Well, my stepfather, he worked here on the Mall. But he never brought me down here. I believe that he didn't bring me because he really didn't feel that it was necessary for me to know the history of a lot of the memorials and people, you know, that the memorials are built for. I don't feel my stepfather there was a lot of connection between my race and say the politicians that put the country together.

Actually, the first time I came down here was in '95 with my uncle who was out of town and he really wanted to see the Mall area. And one of our stops when we came down here was the Lincoln Memorial When we were there we spent a good amount of time there reading up all the pamphlets and on the walls and the brochures, talking to the Rangers. And then, I believe it was very memorable for him. It was memorable for me too because it was my first time in D.C. I had never seen any type of memorial of any type up until that point so it was definitely a big deal for me. I think my uncle made me read all the literature in the Memorial 'cause he wanted me to get a general idea of who Lincoln was, why he should be remembered and basically the things he's done for not just, not just the Black race, but for America in general.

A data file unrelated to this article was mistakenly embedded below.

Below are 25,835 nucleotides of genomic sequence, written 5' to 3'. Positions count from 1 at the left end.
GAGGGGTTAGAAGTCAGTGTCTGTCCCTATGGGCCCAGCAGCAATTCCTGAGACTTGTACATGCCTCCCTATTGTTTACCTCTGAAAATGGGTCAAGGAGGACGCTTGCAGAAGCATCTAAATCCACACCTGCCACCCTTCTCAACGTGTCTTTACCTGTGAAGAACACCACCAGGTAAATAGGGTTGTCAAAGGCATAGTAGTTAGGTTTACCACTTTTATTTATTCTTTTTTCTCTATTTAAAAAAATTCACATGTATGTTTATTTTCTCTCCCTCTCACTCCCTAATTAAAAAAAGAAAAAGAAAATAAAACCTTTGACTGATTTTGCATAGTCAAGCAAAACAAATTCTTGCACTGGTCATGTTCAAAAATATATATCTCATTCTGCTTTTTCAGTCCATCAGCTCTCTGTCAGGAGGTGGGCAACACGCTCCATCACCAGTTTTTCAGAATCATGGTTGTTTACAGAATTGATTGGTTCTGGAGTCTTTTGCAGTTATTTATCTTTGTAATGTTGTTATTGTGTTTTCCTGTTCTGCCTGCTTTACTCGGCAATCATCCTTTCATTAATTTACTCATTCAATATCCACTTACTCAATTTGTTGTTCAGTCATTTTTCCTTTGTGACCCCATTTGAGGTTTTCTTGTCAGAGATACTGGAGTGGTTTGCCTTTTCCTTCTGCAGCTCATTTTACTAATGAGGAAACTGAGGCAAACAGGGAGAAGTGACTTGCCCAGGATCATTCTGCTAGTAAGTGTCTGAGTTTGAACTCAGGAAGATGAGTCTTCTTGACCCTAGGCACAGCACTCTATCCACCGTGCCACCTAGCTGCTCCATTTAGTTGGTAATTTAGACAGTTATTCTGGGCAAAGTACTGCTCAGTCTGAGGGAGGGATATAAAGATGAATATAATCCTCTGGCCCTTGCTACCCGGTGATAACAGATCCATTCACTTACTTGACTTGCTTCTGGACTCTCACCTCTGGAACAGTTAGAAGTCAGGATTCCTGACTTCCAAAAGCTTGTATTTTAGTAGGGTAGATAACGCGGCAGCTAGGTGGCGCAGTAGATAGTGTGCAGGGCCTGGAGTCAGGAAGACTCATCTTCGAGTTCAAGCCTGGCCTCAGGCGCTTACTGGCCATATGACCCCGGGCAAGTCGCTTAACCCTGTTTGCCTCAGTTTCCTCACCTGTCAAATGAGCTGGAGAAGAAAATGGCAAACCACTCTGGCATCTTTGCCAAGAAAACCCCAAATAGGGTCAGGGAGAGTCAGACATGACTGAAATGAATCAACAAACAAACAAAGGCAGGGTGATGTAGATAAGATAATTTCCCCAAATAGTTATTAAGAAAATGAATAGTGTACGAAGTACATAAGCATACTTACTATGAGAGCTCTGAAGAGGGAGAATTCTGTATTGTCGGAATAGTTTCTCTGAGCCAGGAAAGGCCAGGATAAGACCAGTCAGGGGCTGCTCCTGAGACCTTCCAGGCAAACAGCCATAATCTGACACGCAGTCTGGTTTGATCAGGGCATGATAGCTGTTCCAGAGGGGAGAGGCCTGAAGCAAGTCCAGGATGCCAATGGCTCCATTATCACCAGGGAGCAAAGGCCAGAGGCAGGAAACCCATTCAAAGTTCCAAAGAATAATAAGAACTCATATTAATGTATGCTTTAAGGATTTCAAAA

Well, I definitely plan to have a wife, kids, house, white picket fence, the American dream. I'm definitely gonna bring my future children down here to the Lincoln Memorial so they know that there was slavery, that there were slaves named Watts, that there was a man who had the power to end it all and he did.

When I look at the Lincoln Memorial and I look at Lincoln's face, I see a man that is satisfied with the changes he's made and I believe if he were alive today he'd be satisfied with the way things are going.